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Cancers Most Likely To Benefit From Targeted Monoclonal Immunotherapy

One of the most effective ways to treat cancer is to harness the power of the body’s own immune system. This method is called immunotherapy. While immunotherapy comes in many different forms, one type that’s gaining traction is called targeted monoclonal immunotherapy for cancer. Monoclonal antibodies are being used to treat patients of Regional Cancer Care Associates right now, as it’s been approved for several different types of cancer.

How Monoclonal Antibodies Work

Antibodies are a natural part of the body’s immune system. Their job is to bind themselves to an antigen on abnormal cells, signaling to the immune system that these cells need to be destroyed. Once researchers figure out which antigen on a cancer cell needs to be attacked, they can then develop a monoclonal antibody. Monoclonal antibodies are produced in a laboratory and then administered through a patient’s vein. Think of them as substitute antibodies to help the immune system fight back against cancer.

Monoclonal antibodies can function in different ways depending on what the type of cancer necessitates. They can be used to accomplish the following:

  • Flag cancerous cells for attack
  • Trigger cell-membrane destruction
  • Block cell growth
  • Prevent blood vessel growth
  • Attack cancer cells directly
  • Trigger immune system checkpoints

One example of a monoclonal antibody is called alemtuzumab (Campath), which treats chronic lymphocytic leukemia (CLL). The antibody works by binding to the CD52 antigen on lymphocytes. This binding then attracts the body’s immune cells to come and destroy those cancerous lymphocytes.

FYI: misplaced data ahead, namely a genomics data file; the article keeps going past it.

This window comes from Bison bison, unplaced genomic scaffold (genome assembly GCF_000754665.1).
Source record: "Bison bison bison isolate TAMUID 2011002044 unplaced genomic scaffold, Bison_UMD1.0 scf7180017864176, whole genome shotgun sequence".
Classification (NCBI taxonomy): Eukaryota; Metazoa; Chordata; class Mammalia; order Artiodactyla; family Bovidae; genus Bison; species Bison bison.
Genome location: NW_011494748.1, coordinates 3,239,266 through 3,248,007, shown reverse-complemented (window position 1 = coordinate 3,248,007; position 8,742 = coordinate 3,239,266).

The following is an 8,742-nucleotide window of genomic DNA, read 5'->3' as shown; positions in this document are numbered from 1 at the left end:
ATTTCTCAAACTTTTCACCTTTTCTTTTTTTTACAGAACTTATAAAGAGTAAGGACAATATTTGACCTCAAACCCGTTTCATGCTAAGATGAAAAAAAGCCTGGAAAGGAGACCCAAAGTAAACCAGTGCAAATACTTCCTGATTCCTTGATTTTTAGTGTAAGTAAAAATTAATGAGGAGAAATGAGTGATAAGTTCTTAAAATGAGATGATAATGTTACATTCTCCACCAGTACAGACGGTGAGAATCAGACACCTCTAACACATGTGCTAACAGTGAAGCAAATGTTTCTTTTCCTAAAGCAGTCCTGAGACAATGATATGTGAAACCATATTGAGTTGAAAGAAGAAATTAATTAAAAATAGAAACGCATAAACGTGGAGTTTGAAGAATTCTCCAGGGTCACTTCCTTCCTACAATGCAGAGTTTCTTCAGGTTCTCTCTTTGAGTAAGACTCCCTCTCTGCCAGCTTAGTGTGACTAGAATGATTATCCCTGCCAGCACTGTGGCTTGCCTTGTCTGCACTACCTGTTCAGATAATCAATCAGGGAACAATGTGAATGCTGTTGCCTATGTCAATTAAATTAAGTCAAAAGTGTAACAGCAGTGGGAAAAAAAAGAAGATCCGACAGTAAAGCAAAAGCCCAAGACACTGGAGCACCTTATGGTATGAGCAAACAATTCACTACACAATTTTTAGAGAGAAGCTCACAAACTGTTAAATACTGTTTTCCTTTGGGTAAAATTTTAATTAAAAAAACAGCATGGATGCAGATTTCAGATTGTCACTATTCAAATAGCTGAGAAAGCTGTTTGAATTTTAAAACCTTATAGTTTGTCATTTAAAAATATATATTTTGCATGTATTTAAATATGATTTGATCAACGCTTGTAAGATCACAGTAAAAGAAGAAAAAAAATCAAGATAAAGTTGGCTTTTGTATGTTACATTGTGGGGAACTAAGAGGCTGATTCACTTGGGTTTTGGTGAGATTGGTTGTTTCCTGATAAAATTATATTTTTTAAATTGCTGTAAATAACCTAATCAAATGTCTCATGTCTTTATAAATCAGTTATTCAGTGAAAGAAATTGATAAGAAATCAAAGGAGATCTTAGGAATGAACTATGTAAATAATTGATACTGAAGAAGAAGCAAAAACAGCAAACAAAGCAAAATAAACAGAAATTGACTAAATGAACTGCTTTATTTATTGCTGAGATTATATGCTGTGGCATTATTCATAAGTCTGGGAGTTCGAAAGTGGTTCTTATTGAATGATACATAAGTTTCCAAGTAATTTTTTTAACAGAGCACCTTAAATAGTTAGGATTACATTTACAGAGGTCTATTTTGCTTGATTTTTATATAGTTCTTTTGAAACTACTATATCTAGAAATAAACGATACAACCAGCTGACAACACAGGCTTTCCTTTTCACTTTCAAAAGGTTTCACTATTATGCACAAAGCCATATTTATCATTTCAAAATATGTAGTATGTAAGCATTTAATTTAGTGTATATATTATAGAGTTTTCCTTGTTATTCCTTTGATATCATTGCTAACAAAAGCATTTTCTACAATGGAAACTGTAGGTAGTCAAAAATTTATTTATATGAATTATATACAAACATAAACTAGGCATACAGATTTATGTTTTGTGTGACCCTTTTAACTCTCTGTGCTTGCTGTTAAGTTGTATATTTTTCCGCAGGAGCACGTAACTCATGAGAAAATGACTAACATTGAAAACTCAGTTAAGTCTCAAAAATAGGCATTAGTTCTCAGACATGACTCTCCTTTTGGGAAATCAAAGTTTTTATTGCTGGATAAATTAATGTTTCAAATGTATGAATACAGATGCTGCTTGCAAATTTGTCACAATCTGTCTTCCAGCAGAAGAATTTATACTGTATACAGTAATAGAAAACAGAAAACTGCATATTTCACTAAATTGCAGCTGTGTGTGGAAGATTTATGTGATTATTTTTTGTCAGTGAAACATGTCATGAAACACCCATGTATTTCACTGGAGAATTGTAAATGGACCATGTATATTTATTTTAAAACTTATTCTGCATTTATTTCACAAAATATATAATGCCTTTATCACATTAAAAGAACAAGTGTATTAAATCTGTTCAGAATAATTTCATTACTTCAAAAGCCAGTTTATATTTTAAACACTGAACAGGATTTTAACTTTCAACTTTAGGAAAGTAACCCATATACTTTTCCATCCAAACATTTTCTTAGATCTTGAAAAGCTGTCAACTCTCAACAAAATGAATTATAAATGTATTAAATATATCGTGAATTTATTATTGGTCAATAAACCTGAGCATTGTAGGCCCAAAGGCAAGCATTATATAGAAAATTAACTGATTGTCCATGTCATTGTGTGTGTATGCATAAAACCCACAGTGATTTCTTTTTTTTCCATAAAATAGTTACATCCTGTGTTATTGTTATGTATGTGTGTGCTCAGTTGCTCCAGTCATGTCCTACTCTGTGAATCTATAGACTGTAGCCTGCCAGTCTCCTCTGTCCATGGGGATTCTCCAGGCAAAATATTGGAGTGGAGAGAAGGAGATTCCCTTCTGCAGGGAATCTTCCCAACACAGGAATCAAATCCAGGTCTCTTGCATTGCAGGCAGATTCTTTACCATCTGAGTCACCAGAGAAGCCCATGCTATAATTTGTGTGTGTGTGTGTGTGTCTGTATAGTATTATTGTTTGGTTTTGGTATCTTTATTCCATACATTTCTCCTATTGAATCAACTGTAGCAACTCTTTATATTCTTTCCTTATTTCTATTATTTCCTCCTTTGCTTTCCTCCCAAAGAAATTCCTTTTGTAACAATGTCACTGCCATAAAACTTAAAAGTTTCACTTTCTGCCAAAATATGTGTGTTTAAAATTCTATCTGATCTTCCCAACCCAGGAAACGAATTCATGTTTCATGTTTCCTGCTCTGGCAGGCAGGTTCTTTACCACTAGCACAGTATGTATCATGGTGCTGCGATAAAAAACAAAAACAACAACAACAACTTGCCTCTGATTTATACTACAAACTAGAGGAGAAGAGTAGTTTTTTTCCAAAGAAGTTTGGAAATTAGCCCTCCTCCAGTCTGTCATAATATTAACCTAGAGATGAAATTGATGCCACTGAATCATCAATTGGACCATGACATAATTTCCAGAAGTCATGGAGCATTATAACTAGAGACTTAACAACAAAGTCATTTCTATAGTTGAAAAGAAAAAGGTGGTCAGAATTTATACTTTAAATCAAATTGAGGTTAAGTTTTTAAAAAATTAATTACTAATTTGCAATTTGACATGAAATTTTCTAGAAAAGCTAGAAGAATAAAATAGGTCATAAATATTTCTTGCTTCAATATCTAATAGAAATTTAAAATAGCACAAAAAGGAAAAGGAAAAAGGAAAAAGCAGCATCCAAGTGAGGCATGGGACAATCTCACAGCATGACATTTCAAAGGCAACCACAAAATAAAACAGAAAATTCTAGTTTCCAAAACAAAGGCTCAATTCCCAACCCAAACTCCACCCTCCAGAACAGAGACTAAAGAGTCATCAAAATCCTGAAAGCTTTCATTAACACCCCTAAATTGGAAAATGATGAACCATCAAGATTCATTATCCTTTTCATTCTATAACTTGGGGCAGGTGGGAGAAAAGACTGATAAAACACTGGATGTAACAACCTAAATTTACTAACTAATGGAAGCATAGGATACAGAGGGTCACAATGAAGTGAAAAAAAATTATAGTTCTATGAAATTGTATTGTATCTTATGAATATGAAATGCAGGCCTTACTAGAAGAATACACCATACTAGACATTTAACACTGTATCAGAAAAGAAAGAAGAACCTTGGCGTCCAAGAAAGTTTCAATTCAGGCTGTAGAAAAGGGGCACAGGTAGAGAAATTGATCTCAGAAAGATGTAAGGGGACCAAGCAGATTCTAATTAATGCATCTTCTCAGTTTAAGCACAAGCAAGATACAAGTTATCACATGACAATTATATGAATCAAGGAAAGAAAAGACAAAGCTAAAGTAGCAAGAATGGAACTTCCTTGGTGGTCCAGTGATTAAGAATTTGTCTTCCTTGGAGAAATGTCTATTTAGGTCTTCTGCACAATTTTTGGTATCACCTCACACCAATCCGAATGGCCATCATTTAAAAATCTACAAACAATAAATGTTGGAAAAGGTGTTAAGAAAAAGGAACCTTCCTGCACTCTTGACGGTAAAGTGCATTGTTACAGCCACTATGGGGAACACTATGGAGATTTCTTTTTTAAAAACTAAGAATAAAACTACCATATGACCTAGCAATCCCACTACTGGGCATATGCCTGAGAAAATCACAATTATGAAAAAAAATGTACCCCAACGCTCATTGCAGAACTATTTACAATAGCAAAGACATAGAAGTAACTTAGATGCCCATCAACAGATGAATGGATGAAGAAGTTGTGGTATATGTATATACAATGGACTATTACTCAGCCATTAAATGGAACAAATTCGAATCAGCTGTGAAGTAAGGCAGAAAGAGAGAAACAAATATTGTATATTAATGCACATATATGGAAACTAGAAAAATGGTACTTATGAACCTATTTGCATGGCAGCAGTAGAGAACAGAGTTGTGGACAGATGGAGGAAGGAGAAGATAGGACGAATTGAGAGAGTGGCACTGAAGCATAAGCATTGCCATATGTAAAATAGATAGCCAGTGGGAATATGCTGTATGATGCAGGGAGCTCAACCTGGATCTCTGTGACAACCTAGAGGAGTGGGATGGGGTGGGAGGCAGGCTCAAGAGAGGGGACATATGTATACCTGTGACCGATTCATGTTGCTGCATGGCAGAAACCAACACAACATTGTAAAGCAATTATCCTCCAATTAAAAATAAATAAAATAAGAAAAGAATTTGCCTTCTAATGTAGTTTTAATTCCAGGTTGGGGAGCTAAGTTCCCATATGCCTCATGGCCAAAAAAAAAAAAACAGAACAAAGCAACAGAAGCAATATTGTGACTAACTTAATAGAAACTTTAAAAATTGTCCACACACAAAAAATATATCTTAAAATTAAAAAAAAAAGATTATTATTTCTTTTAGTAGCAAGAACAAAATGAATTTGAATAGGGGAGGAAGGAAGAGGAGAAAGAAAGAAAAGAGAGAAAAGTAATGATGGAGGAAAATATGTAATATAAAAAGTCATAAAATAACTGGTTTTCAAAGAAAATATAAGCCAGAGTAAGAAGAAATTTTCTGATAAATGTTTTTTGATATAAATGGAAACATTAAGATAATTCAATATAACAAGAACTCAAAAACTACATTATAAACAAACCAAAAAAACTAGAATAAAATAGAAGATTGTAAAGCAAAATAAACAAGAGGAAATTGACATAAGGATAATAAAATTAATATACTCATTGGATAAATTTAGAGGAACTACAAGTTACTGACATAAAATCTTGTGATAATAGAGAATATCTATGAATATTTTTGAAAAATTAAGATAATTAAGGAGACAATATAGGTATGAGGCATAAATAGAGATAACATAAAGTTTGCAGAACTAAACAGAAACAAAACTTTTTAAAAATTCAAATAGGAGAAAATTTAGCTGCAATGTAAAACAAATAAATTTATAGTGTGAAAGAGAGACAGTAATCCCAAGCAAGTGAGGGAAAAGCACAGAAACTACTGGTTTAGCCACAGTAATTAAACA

Cancers That Benefit the Most from Monoclonal Antibodies

Because monoclonal antibodies are so versatile, they can fight several cancers. If you have any of the following types of cancer, this treatment may be an option that’s available to you:

  • Brain cancer
  • Breast cancer
  • Leukemia
  • Colorectal cancer
  • Head and neck cancers
  • Hodgkin’s and non-Hodgkin’s lymphoma
  • Lung cancer
  • Melanoma
  • Prostate cancer
  • Stomach cancer

Monoclonal antibodies are still being developed for other types of cancers, as well, which some patients may have access to via clinical trials at RCCA.

Side Effects of Monoclonal Antibodies

Like most cancer treatments, monoclonal antibodies can cause some side effects. Every patient reacts differently to the treatment, but side effects are typically mild. The most common side effect is a skin reaction at the needle site, such as pain, swelling, redness, and itchiness. Flu-like symptoms are also common, such as chills, fever, and fatigue. Additional side effects may include:

  • Muscle aches and pains
  • Nausea
  • Vomiting
  • Diarrhea
  • Mouth and skin sores
  • Changes in blood pressure

Explore Cancer Treatment at RCCA

Regional Cancer Care Associates is dedicated to providing the highest level of care possible. That’s why patients can count on RCCA for the latest and most effective treatment options at all of our Connecticut, Maryland, and New Jersey locations. If you’re interested in learning more about targeted monoclonal immunotherapy for cancer, be sure to speak to one of our cancer specialists. And if monoclonal antibodies aren’t right for you, rest assured that many other treatment options are available, from chemotherapy and radiation to surgery and cryotherapy. Contact us today to set up an appointment.

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For more information or to schedule an appointment,
call 844-346-7222. You can also schedule an appointment by calling the RCCA location nearest you.

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